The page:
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Safeguard OSH Solutions - Thomson Reuters

Safeguard OSH Solutions - Thomson Reuters

Safeguard Magazine

In the spotlight—Brett Murray


How did you get involved in workplace health & safety?

As a police regional training manager in the mid-90s I was involved in initiatives with a safety component, such as the introduction of body armour, pepper spray and firearms training. In 2004 I was appointed service manager for OSH’s Taranaki region.

I was managing the Central Region for the Department of Labour when the Pike River disaster occurred. I got a call from my manager telling me to get on a plane to Greymouth.

How did you arrive at your current role?

With the formation of WorkSafe New Zealand I took on a leadership role to establish a specialist high hazard unit, as well as direct oversight shaping WorkSafe’s operational team. Prior to taking on my current role I was GM Operations with WorkSafe.

What will be your biggest challenge in the next 12 months?

These are challenging times for construction, with financial pressures, capacity and capability issues, and fragmentation. As a provider of safety training, Site Safe is already the industry leader with a NZQA Category 1 rating. My challenge is to ensure that Site Safe continues to deliver on its mandate to its members and the industry, but also to enhance our advocacy and leadership role in the sector by forging strong relationships with other key players and ensuring ongoing relevance and sustainability.

In your career, what has been your most satisfying H&S achievement?

The quality of the investigation that my team carried out into the Pike River tragedy. It was undertaken under intense political and public scrutiny, at a time when the DoL was facing mounting criticism. The bulk of the factual content in the Royal Commission report was taken directly from our investigation. Stemming from that was the work towards rebuilding political and public confidence in the regulator by establishing the High Hazard Unit.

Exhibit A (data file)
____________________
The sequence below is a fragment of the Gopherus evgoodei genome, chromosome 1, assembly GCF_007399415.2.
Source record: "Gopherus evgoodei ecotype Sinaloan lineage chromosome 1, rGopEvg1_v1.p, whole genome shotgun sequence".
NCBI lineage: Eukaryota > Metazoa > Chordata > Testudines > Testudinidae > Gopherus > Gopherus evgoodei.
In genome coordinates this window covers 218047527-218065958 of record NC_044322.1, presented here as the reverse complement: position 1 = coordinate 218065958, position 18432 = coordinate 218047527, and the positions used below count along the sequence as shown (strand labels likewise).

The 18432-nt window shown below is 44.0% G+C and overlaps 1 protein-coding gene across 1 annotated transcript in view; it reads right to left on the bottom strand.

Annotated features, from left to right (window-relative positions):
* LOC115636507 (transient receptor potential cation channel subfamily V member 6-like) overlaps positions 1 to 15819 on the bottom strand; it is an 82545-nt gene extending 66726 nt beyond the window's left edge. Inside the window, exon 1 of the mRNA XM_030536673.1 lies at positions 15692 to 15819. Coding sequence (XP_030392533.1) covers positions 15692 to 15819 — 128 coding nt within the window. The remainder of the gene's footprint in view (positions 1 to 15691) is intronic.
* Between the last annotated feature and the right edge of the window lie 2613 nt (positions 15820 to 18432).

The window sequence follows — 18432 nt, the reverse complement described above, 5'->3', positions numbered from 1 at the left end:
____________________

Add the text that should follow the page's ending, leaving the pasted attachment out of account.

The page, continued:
In your career, what has been the hardest/most challenging thing you’ve had to do in H&S?

I have been confronted by the stark reality of workplace deaths on too many occasions over the past 30-plus years. It is hard dealing with the victim at the scene, but it’s the ongoing exposure to the aftermath that is hardest for me. But whatever emotions I feel pale into insignificance against the impact these incidents have on those who have lost a loved one.

In your view, what is the most important single issue in H&S facing NZ?

Addressing the imbalance between compliance versus care. Too many employers still view H&S as a compliance cost and simply pay lip service, an approach which breeds cynicism in their workplaces. Good employers take a care approach, viewing staff as people and not just a resource. We need to reach the tipping point as a society where it becomes not okay to hurt people at our workplaces, where bad employers are viewed in a similar way to how we now view drunk drivers, and good employers naturally become employers of choice.

How best to address this issue?

Firstly, compliance is a given or you are not meeting your legal obligations as a business. Moving beyond that to a dialogue – where H&S becomes part of a bigger change towards ensuring broader wellbeing – is critical if we are to see a broader societal change in attitudes.

Tell us something about yourself that might surprise readers.

I’ve been a keen motorcyclist since I got my licence at 15 and even dabbled in racing in my younger years. Spend an hour riding a bike on New Zealand roads and you will come back with a whole new perspective on effective risk management!

What is the riskiest thing you’ve done that you’re willing to confess to?

Climbing Mt Taranaki with my now brother-in-law and a couple of mates during winter when I was 19. We had one ice axe and one set of crampons between us. We ended up in a whiteout and had to spend the night sheltering under a ledge in freezing conditions at 7000ft. Fortunately the weather cleared by morning. We had adequate clothing so didn’t end up with hypothermia and were able to make our way back down safely.

Thomson Reuters

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